Legislature(2001 - 2002)

01/31/2002 10:07 AM O&G

Audio Topic
* first hearing in first committee of referral
+ teleconferenced
= bill was previously heard/scheduled
                    ALASKA STATE LEGISLATURE                                                                                  
             HOUSE SPECIAL COMMITTEE ON OIL AND GAS                                                                           
                        January 31, 2002                                                                                        
                           10:07 a.m.                                                                                           
                                                                                                                                
MEMBERS PRESENT                                                                                                               
                                                                                                                                
Representative Scott Ogan, Chair                                                                                                
Representative Hugh Fate, Vice Chair                                                                                            
Representative Fred Dyson                                                                                                       
Representative Mike Chenault                                                                                                    
Representative Vic Kohring                                                                                                      
Representative Gretchen Guess                                                                                                   
Representative Reggie Joule                                                                                                     
                                                                                                                                
MEMBERS ABSENT                                                                                                                
                                                                                                                                
All members present                                                                                                             
                                                                                                                                
COMMITTEE CALENDAR                                                                                                            
                                                                                                                                
HOUSE BILL NO. 307                                                                                                              
"An  Act delaying  to  June  30, 2007,  the  last  date by  which                                                               
hydrocarbon  exploration geophysical  work must  be performed  or                                                               
drilling of  a stratigraphic test  well or exploratory  well must                                                               
be completed in order for a  person to qualify for an exploration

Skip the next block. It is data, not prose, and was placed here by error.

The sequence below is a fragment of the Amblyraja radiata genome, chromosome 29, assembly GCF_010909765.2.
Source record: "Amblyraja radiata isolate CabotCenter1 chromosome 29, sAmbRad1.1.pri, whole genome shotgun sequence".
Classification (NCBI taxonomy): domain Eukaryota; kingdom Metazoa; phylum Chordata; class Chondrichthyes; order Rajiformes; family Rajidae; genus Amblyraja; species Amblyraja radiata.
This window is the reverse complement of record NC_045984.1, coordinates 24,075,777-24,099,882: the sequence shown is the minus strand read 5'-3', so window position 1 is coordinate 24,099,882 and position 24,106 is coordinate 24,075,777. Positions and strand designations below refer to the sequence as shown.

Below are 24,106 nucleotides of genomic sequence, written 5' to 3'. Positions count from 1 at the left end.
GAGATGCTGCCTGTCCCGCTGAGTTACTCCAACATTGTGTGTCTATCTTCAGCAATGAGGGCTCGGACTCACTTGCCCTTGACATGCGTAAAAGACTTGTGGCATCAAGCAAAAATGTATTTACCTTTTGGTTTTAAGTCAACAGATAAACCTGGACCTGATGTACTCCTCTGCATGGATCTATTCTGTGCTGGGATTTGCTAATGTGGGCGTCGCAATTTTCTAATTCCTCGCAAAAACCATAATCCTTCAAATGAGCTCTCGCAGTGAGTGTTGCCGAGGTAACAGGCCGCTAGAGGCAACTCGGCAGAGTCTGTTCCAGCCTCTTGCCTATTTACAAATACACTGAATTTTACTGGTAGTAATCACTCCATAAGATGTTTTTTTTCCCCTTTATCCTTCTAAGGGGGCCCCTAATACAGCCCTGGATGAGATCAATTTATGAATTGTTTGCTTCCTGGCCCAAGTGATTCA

incentive credit."                                                                                                              
                                                                                                                                
     - MOVED HB 307 OUT OF COMMITTEE                                                                                            
                                                                                                                                
HOUSE BILL NO. 308                                                                                                              
"An Act  extending to  discoveries of  oil or  gas in  the Tanana                                                               
River  drainage  basin the  discovery  royalty  credits that  are                                                               
authorized for  lessees of state land  drilling exploratory wells                                                               
and making  the first discovery  of oil or gas  in an oil  or gas                                                               
pool and  for licensees  under oil  and gas  exploration licenses                                                               
making the first  discovery of oil or  gas in an oil  or gas pool                                                               
that convert those licenses to oil and gas leases."                                                                             
                                                                                                                                
     - HEARD AND HELD                                                                                                           
                                                                                                                                
PREVIOUS ACTION                                                                                                               
                                                                                                                                
BILL: HB 307                                                                                                                  
SHORT TITLE:OIL/GAS EXPLORATION INCENTIVE CREDIT                                                                                
SPONSOR(S): REPRESENTATIVE(S)FATE